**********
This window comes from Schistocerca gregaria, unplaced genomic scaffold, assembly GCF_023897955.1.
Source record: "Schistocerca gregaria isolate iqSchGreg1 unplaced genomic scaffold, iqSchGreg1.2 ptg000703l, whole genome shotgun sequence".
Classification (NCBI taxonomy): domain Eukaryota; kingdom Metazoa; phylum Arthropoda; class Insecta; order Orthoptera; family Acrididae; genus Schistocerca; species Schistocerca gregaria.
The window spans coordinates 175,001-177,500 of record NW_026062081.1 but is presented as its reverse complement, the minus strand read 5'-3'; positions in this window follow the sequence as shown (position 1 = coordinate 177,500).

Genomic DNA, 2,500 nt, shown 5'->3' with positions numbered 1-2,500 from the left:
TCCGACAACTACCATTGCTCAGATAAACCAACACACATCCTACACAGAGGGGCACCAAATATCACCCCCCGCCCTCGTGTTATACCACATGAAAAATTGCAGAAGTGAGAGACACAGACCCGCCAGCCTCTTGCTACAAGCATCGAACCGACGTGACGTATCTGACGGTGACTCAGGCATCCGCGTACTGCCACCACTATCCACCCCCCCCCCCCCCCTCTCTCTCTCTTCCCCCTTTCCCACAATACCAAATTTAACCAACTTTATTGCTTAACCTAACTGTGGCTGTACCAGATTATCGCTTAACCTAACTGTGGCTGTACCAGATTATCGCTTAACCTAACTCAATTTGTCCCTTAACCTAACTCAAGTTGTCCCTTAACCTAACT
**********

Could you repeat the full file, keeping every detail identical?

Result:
This window comes from Schistocerca gregaria, unplaced genomic scaffold, assembly GCF_023897955.1.
Source record: "Schistocerca gregaria isolate iqSchGreg1 unplaced genomic scaffold, iqSchGreg1.2 ptg000703l, whole genome shotgun sequence".
Classification (NCBI taxonomy): domain Eukaryota; kingdom Metazoa; phylum Arthropoda; class Insecta; order Orthoptera; family Acrididae; genus Schistocerca; species Schistocerca gregaria.
The window spans coordinates 175,001-177,500 of record NW_026062081.1 but is presented as its reverse complement, the minus strand read 5'-3'; positions in this window follow the sequence as shown (position 1 = coordinate 177,500).

Genomic DNA, 2,500 nt, shown 5'->3' with positions numbered 1-2,500 from the left:
TCCGACAACTACCATTGCTCAGATAAACCAACACACATCCTACACAGAGGGGCACCAAATATCACCCCCCGCCCTCGTGTTATACCACATGAAAAATTGCAGAAGTGAGAGACACAGACCCGCCAGCCTCTTGCTACAAGCATCGAACCGACGTGACGTATCTGACGGTGACTCAGGCATCCGCGTACTGCCACCACTATCCACCCCCCCCCCCCCCCTCTCTCTCTCTTCCCCCTTTCCCACAATACCAAATTTAACCAACTTTATTGCTTAACCTAACTGTGGCTGTACCAGATTATCGCTTAACCTAACTGTGGCTGTACCAGATTATCGCTTAACCTAACTCAATTTGTCCCTTAACCTAACTCAAGTTGTCCCTTAACCTAACT